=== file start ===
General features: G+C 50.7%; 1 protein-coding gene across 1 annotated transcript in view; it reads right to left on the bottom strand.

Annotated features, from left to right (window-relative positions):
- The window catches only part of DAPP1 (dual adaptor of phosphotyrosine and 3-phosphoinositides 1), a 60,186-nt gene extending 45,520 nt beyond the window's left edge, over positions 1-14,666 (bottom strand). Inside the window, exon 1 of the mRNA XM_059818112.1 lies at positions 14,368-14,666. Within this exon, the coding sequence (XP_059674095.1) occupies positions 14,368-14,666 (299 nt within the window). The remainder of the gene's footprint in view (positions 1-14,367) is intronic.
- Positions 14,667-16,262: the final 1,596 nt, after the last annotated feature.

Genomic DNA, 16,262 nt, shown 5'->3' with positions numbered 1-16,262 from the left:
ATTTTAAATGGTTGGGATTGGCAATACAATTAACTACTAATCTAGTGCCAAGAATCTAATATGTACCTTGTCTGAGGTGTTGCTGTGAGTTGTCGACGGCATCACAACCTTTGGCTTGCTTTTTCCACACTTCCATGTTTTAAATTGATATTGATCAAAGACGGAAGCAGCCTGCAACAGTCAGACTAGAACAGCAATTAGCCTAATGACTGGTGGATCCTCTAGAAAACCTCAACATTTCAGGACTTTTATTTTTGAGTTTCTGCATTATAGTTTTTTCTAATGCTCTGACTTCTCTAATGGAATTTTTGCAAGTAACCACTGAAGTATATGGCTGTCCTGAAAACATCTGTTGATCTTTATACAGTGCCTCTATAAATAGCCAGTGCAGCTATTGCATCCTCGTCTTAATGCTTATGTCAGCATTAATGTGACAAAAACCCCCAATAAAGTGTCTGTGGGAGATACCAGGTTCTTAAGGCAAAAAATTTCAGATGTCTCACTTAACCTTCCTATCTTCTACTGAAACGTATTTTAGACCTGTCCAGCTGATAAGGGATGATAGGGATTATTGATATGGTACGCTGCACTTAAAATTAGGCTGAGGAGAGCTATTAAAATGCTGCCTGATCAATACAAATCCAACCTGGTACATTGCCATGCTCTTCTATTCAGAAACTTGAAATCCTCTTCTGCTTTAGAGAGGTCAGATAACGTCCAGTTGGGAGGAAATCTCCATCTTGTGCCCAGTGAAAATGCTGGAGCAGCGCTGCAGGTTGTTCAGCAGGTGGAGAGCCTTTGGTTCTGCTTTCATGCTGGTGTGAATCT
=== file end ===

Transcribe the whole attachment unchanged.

General features: G+C 50.7%; 1 protein-coding gene across 1 annotated transcript in view; it reads right to left on the bottom strand.

Annotated features, from left to right (window-relative positions):
- The window catches only part of DAPP1 (dual adaptor of phosphotyrosine and 3-phosphoinositides 1), a 60,186-nt gene extending 45,520 nt beyond the window's left edge, over positions 1-14,666 (bottom strand). Inside the window, exon 1 of the mRNA XM_059818112.1 lies at positions 14,368-14,666. Within this exon, the coding sequence (XP_059674095.1) occupies positions 14,368-14,666 (299 nt within the window). The remainder of the gene's footprint in view (positions 1-14,367) is intronic.
- Positions 14,667-16,262: the final 1,596 nt, after the last annotated feature.

Genomic DNA, 16,262 nt, shown 5'->3' with positions numbered 1-16,262 from the left:
ATTTTAAATGGTTGGGATTGGCAATACAATTAACTACTAATCTAGTGCCAAGAATCTAATATGTACCTTGTCTGAGGTGTTGCTGTGAGTTGTCGACGGCATCACAACCTTTGGCTTGCTTTTTCCACACTTCCATGTTTTAAATTGATATTGATCAAAGACGGAAGCAGCCTGCAACAGTCAGACTAGAACAGCAATTAGCCTAATGACTGGTGGATCCTCTAGAAAACCTCAACATTTCAGGACTTTTATTTTTGAGTTTCTGCATTATAGTTTTTTCTAATGCTCTGACTTCTCTAATGGAATTTTTGCAAGTAACCACTGAAGTATATGGCTGTCCTGAAAACATCTGTTGATCTTTATACAGTGCCTCTATAAATAGCCAGTGCAGCTATTGCATCCTCGTCTTAATGCTTATGTCAGCATTAATGTGACAAAAACCCCCAATAAAGTGTCTGTGGGAGATACCAGGTTCTTAAGGCAAAAAATTTCAGATGTCTCACTTAACCTTCCTATCTTCTACTGAAACGTATTTTAGACCTGTCCAGCTGATAAGGGATGATAGGGATTATTGATATGGTACGCTGCACTTAAAATTAGGCTGAGGAGAGCTATTAAAATGCTGCCTGATCAATACAAATCCAACCTGGTACATTGCCATGCTCTTCTATTCAGAAACTTGAAATCCTCTTCTGCTTTAGAGAGGTCAGATAACGTCCAGTTGGGAGGAAATCTCCATCTTGTGCCCAGTGAAAATGCTGGAGCAGCGCTGCAGGTTGTTCAGCAGGTGGAGAGCCTTTGGTTCTGCTTTCATGCTGGTGTGAATCT